Japan’s Kishi admits support from Unification Church members

Yomiuri Shimbun file photo
Defense Minister Nobuo Kishi

TOKYO (Jiji Press) — Japanese Defense Minister Nobuo Kishi said Tuesday that members of the religious group known as the Unification Church worked for him as volunteers in his past election campaigning.

Followers of the group worked as volunteers, making telephone calls to ask for votes and doing other work related to the campaigning, Kishi told a press conference.

“The members helped me as volunteers rather than the Unification Church supporting me. It’s necessary to have many supporters to get elected,” Kishi said.

He declined to say whether he will receive such support in the next election.

Kishi is the younger brother of the late former Prime Minister Shinzo Abe, who was fatally shot during a stump speech July 8.

At a separate press conference, National Public Safety Commission Chairman Satoshi Ninoyu said that he headed the executive committee of the 2018 Peace Road event in Kyoto Prefecture, which was related to the group.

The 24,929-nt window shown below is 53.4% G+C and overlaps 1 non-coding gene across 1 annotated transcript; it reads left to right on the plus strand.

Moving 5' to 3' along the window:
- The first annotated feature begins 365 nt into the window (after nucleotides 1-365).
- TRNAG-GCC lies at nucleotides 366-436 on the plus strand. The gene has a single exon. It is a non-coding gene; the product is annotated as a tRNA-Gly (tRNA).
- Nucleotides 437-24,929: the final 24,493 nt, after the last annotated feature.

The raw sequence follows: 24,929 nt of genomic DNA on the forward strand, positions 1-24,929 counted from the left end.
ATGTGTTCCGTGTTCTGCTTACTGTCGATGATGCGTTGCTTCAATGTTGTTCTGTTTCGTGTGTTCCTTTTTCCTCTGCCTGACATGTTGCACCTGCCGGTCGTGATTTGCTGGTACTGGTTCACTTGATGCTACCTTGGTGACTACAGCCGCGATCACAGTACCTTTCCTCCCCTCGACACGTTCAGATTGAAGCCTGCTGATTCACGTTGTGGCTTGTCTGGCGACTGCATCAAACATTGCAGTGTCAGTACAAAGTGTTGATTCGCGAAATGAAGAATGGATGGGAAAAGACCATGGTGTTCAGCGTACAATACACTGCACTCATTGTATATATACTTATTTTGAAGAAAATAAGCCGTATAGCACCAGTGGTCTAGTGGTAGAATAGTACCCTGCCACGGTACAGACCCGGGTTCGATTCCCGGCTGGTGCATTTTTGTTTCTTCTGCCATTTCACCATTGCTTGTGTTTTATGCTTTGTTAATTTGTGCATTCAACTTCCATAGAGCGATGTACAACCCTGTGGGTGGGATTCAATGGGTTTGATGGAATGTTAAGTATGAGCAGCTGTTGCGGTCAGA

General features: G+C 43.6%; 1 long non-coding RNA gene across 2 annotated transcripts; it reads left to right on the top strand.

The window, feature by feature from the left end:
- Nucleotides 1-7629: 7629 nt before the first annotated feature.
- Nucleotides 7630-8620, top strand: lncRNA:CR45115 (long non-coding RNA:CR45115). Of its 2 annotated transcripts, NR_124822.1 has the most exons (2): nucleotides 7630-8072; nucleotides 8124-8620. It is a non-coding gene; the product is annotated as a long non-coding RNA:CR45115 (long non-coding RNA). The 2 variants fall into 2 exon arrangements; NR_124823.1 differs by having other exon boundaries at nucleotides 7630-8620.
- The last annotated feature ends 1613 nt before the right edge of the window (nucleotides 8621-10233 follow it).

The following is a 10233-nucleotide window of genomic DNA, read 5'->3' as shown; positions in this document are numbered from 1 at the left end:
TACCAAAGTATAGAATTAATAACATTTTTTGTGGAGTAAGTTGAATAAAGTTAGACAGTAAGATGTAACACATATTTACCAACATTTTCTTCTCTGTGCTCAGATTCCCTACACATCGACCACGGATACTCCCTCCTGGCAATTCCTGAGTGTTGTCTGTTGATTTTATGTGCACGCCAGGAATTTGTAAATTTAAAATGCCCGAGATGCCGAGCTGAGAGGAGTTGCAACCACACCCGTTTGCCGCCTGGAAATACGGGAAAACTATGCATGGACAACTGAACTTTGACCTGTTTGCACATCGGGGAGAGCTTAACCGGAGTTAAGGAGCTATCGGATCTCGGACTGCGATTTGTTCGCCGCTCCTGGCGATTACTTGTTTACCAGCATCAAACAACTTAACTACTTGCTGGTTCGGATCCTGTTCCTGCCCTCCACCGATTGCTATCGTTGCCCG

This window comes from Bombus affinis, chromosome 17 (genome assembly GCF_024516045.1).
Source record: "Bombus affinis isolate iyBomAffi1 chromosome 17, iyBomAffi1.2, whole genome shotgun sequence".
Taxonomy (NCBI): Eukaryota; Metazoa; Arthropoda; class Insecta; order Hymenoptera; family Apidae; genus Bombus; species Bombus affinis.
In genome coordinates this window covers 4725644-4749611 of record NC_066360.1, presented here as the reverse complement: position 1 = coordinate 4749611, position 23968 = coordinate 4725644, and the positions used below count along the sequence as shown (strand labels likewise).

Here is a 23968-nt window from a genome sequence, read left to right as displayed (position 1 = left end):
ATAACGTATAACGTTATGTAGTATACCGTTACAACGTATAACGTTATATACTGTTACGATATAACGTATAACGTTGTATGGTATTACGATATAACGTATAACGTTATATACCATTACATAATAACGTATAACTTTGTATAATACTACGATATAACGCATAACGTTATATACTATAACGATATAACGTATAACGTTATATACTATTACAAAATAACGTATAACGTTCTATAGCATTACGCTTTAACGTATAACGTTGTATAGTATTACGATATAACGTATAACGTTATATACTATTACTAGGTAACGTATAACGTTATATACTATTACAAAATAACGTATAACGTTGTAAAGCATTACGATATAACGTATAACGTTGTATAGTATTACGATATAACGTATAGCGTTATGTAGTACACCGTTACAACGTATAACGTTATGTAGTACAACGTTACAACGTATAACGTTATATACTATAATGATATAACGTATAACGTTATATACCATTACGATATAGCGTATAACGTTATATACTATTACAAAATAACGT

Ninoyu said that he only let his name used as requested.

Among other cabinet members, education minister Shinsuke Suematsu last week said that people affiliated with the group bought fund-raising party tickets.

The Unification Church has been criticized for collecting massive donations from members and selling goods expensively.

The suspect in the July 8 shooting has told investigators that he shot Abe because of rumored links between Abe and the religious group. The suspect has a grudge against the group, of which his mother is a member.

The incident has stirred controversy over the Unification Church’s close ties with politics.

Also on Tuesday, Liberal Democratic Party Secretary-General Toshimitsu Motegi said the ruling party has no formal ties with the Unification Church.

“It has been confirmed that the LDP, as an organization, has no relations” with the group, Motegi told a press conference after some party members were found to have participated in events related to the group.

Motegi said he wants LDP lawmakers to be cautious about having ties with controversial organizations.